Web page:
Voyager Therapeutics announced it’s recruiting participants for the company’s new Phase 1 clinical trial to test a new approach for their gene therapy VY-AADC01 in Parkinson’s disease patients. The company has also released updates to its ongoing Phase 1b trial testing VY-AADC01 and highlighted its preclinical programs focusing on amyotrophic lateral sclerosis, Huntington’s disease, and Friedreich’s ataxia.
AAV is a small virus capable of infecting human and primate cells. Of the commonly used viruses, AAV produces the lowest immune response and does not cause disease, constituting a promising method for gene therapy.
Voyager’s VY-AADC01 delivers the AADC gene, which codes for an enzyme called l-amino acid decarboxylase (AADC) and mediates the conversion of levodopa into dopamine, directly into a specific brain area of advanced Parkinson’s patients. Death of dopaminergic neurons and a reduction in AADC enzyme levels are two fundamental mechanisms underlying Parkinson’s disease. With VY-AADC01, researchers aim to restore the conversion of levodopa, thus increasing dopamine production.
The company’s ongoing VY-AADC01 Phase 1b trial (NCT01973543) demonstrates durable, dose-dependent, and time-dependent improvements across multiple measures of patients’ motor function after a one-time administration, using significantly lower doses of oral levodopa.
“Based on these attributes, neurologists indicated an interest to recommend VY-AADC to patients even before they reach an advanced stage of disease,” Steve Paul, MD, president and chief executive officer of Voyager Therapeutics, said in a press release.
Now, Voyager launched a new Phase 1 trial (NCT03065192) that is currently recruiting participants and is designed to further optimize the intracranial delivery of VY-AADC01. The therapy is administered in a single-dose infusion using a posterior trajectory into the patient’s putamen — a large structure in the brain filled with dopamine receptors — guided by magnetic resonance imaging (MRI).
Until now, six patients had received VY-AADC01 with this posterior approach, which has been well-tolerated with no serious adverse events. The new delivery approach increased the coverage area reached by VY-AADC01 in the patients’ putamen by approximately 50% and reduced the surgery time by up to three hours compared to the transfrontal approach used in the ongoing Phase 1b trial.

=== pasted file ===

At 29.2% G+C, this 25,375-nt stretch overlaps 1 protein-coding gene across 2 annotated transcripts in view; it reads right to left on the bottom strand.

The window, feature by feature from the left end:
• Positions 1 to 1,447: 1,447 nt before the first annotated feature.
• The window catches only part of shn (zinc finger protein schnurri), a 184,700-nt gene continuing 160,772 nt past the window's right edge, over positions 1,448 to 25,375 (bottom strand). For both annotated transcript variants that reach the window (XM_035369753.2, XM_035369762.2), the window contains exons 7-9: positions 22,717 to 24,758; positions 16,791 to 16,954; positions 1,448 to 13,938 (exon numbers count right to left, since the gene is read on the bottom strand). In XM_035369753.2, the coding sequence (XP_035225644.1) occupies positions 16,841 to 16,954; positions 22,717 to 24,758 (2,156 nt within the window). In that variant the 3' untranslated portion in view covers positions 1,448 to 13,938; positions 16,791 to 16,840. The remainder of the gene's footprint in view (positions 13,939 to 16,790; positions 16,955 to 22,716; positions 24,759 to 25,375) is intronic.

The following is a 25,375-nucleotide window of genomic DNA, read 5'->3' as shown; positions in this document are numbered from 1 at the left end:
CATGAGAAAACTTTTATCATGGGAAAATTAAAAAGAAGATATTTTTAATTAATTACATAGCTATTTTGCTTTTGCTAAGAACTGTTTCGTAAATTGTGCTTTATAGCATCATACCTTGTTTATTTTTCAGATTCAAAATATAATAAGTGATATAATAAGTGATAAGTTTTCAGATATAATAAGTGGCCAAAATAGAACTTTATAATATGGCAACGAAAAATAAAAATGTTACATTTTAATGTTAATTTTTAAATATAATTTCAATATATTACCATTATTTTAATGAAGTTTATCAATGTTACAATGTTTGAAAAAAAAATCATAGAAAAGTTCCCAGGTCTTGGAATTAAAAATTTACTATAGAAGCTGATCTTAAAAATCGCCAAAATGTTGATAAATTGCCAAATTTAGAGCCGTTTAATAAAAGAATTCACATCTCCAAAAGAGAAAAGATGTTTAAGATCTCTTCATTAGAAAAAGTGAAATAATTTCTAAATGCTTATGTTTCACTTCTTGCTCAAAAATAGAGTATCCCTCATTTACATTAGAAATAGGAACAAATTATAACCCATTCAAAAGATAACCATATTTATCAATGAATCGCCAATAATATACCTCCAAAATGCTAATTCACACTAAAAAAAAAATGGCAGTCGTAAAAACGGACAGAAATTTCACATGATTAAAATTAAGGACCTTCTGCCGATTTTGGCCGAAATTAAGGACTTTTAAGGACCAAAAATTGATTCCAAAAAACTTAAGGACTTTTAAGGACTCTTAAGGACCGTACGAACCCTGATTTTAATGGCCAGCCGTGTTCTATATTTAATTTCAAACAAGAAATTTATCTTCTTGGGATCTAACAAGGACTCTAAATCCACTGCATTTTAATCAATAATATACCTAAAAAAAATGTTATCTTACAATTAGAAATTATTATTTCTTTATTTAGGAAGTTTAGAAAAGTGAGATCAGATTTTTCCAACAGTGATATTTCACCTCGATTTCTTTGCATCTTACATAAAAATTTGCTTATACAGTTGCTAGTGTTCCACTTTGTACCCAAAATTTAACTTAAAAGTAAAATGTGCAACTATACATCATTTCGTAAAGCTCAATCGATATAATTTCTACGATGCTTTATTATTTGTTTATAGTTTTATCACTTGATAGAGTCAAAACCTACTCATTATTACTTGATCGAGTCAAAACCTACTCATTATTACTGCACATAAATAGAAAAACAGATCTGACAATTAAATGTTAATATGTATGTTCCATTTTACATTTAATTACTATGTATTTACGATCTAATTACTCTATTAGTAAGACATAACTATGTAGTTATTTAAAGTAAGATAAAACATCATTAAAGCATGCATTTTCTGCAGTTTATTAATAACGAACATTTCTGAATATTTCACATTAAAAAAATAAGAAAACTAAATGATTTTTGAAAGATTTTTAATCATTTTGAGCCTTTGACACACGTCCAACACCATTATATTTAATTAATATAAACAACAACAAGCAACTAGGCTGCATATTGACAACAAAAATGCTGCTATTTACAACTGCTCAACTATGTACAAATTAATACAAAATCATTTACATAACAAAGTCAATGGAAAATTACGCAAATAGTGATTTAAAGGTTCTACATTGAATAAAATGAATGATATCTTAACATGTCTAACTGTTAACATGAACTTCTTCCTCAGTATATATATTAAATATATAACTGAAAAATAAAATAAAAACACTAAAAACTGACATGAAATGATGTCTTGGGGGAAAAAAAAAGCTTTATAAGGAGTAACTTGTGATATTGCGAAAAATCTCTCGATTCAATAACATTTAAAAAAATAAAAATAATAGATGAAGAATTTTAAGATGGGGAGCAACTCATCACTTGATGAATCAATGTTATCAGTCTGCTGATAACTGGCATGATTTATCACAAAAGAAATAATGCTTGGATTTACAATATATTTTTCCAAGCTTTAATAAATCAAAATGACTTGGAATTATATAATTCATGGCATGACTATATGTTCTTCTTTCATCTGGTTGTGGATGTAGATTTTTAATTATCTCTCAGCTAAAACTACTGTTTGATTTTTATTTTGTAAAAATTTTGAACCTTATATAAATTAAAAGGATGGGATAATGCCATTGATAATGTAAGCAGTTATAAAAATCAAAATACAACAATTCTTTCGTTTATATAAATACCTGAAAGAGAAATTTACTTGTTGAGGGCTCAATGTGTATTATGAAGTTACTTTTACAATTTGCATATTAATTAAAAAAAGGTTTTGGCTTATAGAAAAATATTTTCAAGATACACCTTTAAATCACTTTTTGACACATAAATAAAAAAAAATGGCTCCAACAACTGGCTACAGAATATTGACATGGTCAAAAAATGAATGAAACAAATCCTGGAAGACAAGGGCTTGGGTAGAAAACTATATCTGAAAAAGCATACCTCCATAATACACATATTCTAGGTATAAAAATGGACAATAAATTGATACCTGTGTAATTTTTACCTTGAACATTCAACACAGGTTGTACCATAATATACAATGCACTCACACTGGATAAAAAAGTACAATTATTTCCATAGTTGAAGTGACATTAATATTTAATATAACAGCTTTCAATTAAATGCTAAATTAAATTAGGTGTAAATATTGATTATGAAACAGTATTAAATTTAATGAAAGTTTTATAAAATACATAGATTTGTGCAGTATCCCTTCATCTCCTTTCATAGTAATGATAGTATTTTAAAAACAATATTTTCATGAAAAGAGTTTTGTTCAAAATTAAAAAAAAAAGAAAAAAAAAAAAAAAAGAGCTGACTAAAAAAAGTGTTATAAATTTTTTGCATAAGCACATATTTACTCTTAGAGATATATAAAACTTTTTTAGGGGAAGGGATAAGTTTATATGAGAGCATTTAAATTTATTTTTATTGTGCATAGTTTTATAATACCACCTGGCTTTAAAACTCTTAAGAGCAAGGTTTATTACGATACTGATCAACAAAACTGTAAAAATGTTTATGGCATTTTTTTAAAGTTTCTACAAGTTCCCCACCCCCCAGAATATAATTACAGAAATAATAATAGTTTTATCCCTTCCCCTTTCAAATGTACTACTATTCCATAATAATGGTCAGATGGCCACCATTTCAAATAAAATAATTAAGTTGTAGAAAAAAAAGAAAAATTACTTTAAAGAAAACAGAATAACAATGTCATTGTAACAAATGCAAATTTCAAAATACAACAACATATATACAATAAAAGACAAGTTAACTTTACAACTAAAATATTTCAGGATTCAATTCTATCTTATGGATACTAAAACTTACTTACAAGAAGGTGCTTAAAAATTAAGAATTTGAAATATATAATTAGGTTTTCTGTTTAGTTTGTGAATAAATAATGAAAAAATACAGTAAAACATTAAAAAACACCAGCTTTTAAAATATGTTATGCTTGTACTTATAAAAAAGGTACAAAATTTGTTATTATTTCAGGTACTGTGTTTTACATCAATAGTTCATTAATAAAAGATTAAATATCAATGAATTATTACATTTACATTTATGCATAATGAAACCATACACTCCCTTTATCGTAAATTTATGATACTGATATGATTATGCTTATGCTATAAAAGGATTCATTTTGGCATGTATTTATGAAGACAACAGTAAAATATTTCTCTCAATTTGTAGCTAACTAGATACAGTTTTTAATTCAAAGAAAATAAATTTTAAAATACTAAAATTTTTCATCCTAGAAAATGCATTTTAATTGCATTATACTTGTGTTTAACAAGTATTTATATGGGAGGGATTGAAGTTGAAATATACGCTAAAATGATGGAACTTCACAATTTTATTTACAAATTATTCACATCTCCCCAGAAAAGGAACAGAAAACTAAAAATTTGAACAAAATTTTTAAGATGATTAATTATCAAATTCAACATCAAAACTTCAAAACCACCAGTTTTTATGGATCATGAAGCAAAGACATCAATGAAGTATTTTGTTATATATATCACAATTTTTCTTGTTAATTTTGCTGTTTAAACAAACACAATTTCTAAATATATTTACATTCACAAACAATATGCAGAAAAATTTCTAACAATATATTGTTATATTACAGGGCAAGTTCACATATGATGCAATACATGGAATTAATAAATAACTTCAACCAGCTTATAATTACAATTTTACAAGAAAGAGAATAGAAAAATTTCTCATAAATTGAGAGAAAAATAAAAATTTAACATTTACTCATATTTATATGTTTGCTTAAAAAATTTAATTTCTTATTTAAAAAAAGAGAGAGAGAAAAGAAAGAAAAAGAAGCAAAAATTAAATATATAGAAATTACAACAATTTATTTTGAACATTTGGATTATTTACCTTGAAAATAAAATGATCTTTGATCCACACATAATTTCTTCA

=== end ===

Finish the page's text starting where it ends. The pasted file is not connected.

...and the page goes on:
The trial’s primary outcomes will evaluate changes in several parameters from baseline compared to three years after therapy administration, including the number of adverse and serious adverse events and change in Columbia-Suicide Severity Rating Scale (C-SSRS) results. Additionally, researchers will assess VY-AADC01’s safety by any clinically significant abnormalities on MRI scans compared to baseline, along with routine physical and laboratory tests.
The company remains on track to file an investigational new drug (IND) application for Parkinson’s management before the end of 2017.
Voyager aims to enroll more patients in this ongoing trial before starting their pivotal Phase 2-3 program, which is set to begin dosing its first patient in the second quarter of 2018.
Regarding the study of other nervous system diseases, the pharmaceutical company also has ongoing preclinical trials focused on the impact of new AAV gene therapy capsids and virus delivery optimization in amyotrophic lateral sclerosis (ALS), Huntington’s disease, and Friedreich’s ataxia. All of these trials show promising results.
Voyager intends to identify a lead clinical candidate for the treatment of Friedreich’s ataxia during 2018 and expects to file two IND applications from these programs by 2019.
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